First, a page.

By Susan P. Joyce
"What you don’t know can hurt you!" It’s an old saying, but still very true today.
You may lead a blameless life, but a bank robber, sex offender, drunk driver, or someone else with a bad reputation and with your name could be sabotaging your job search.
No, I’m not referring to "identity theft" - I’m referring to "mistaken online identity."
It probably seems unlikely to happen to you, and, hopefully, it never will happen to you. But, unless your name is very unique, it could happen to you. Best to understand how it works and what you can do about it.
A professional resume writer shared this true story of what happened to one of her clients.
Robert #1: He is an accomplished guy. He was looking for a job, and he hired the resume writer to help him with his resume. His resume was impressive, accurately reflecting the person, experience, accomplishments, skills, and knowledge.
Robert #2: He is a disbarred attorney living in the same state as Robert # 1, and also is named in a very visible Supreme Court obscenity case. He uses the same name Robert # 1 used in his resume, LinkedIn Profile, and other job search documents because it is his name, too.
Being an old hand at job hunting, Robert #1 was sending his resume in a very rational, targeted way to people he connected with by networking.
He sent out his resume, carefully, for four months, with absolutely no result at all. Not even a thanks-but-no-thanks letter or message from these people he had met through his networking and thought he had developed some rapport with.
Robert # 1 couldn't figure out what was wrong. Bad breath? His age? His appearance? His LinkedIn Profile? WHAT was going on?
Finally, after four months of nothing, Robert #1 Googled his name. YIKES! Then, he found Robert #2.
The people who received Robert #1's resume thought he might be Robert #2, and they were not interested in hiring Robert #2 for the job Robert #1 was seeking.
Being a smart man, determined not to make the same mistake twice, Robert # 1 Googled several versions of his real name (with his middle initial, with his whole middle name, with “Sr.” on the end) and discovered that no one has (yet) sullied the version of his name which uses his middle initial, Robert W.
So, Robert # 1 added his middle initial to his name in:
Then, he set up a Google Alert on his name, both the old and the new versions, so he can keep track of Robert #2 as well as monitor the current name (maybe there’s another Robert W #2 out there somewhere).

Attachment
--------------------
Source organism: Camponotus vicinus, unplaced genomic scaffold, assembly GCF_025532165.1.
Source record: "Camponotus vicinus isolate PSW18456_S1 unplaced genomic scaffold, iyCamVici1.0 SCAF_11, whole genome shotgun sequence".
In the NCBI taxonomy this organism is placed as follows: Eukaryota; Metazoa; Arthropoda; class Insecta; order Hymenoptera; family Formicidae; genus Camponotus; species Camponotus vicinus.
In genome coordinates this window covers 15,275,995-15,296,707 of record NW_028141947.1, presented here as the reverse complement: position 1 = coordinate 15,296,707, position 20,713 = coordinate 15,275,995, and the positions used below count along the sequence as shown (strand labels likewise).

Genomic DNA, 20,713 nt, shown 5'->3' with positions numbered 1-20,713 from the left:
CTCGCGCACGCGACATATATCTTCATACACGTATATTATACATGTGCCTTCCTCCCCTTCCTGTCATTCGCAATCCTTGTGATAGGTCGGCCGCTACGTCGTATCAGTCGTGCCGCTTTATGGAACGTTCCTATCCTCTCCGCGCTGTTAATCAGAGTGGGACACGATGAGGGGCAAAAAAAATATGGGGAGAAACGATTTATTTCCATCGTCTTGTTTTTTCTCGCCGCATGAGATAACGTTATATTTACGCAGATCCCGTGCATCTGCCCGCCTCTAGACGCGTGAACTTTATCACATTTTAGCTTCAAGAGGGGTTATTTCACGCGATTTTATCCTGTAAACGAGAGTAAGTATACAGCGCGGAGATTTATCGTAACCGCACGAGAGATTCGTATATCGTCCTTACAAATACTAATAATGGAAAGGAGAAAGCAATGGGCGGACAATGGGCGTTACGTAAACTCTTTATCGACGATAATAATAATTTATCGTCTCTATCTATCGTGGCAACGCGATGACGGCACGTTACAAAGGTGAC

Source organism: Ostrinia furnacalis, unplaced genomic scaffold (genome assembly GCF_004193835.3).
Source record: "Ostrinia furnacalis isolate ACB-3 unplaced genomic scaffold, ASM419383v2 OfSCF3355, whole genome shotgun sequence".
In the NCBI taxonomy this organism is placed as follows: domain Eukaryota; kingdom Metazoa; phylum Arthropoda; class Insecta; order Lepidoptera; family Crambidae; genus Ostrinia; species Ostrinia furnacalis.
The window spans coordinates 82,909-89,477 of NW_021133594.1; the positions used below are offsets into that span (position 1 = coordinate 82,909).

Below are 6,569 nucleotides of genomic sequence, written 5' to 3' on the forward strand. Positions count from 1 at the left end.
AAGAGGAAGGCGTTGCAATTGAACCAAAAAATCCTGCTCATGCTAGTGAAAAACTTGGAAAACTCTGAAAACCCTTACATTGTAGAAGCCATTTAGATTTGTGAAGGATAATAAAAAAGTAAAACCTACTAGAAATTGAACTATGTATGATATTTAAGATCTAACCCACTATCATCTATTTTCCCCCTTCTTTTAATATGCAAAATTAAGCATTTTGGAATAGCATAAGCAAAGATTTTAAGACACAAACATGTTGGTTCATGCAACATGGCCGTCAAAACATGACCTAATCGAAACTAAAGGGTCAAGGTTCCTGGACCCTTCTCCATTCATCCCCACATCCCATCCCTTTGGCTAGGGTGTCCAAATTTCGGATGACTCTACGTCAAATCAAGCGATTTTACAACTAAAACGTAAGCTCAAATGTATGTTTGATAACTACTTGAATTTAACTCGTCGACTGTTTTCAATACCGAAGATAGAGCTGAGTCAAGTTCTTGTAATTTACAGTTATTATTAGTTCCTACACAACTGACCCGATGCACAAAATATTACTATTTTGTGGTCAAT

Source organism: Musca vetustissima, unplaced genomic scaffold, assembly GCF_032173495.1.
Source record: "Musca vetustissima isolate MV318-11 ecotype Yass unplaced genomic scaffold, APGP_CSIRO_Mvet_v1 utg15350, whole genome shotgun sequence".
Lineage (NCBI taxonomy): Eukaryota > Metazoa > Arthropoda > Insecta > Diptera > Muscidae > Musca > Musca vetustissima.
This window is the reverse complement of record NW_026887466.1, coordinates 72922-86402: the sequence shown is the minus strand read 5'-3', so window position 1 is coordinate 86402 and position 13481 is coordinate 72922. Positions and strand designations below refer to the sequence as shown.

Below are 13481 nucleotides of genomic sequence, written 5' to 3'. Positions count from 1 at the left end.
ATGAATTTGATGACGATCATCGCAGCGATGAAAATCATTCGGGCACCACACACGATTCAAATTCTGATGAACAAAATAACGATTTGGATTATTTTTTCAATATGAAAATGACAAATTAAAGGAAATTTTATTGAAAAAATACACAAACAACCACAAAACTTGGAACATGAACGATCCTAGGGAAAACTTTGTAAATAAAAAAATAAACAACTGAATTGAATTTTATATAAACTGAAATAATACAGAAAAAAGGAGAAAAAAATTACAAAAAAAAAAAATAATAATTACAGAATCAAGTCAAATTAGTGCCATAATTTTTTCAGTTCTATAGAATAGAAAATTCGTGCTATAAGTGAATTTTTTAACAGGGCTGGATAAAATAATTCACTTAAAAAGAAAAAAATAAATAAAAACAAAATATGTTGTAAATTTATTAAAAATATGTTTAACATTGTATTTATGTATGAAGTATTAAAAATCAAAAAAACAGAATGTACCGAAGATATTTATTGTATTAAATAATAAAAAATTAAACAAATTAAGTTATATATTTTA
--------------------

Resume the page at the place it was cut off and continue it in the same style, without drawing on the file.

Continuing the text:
Within 2 weeks of changing the name he used for his job search, Robert W. was invited in for an interview after sending a resume (with the new version of his name) to an employer. More success followed, and he reportedly is happily working in a new job.
Right now – Google yourself!
Type your name into Google’s search bar and enclose it in quotation marks, like this -
"First name Last name" (or whatever name you use in your job search documents)
The quotation marks around your name tell Google that you want it to find the pages where those 2 words are side-by-side, in a phrase.
Yes, I know some people call it "vanity Googling" – ignore them! "Defensive Googling" is a much more accurate name. It’s a smart thing to do all the time, but particularly during a job search.
You could be a victim of Mistaken Online Identity, but you won’t know unless you look.
But, you say, I haven’t done anything stupid on Facebook! Excellent! However, someone else with the same name may not have been as smart or as careful. And their misdeeds could be impacting your job search.
Employers Google/Bing job seekers more than 80% of the time, according to recent research. Someone out there who looks like you may be hurting your chances, even if it is not really you.
Employers these days don’t have the time - or the need - to determine if the bad stuff they have found is about the applicant they are considering.
They just move on to the next applicant.
We can no longer successfully operate in the world with our cyber-head stuck in the sand (to mangle an old cliche a bit). We must pay attention to our online reputations, or risk some very negative results to our reputations and, consequently, to our job searches.
Online job search expert Susan P. Joyce has been observing the online job search world and teaching online job search skills since 1995. A veteran of the United States Marine Corps and a Visiting Scholar at the MIT Sloan School of Management since 2012, Susan is a two-time layoff “graduate” who has worked in human resources at Harvard University and in a compensation consulting firm. Since 1998, Susan has been editor and publisher of Job-Hunt.org. Follow Susan on Twitter at @jobhuntorg and onGoogle+.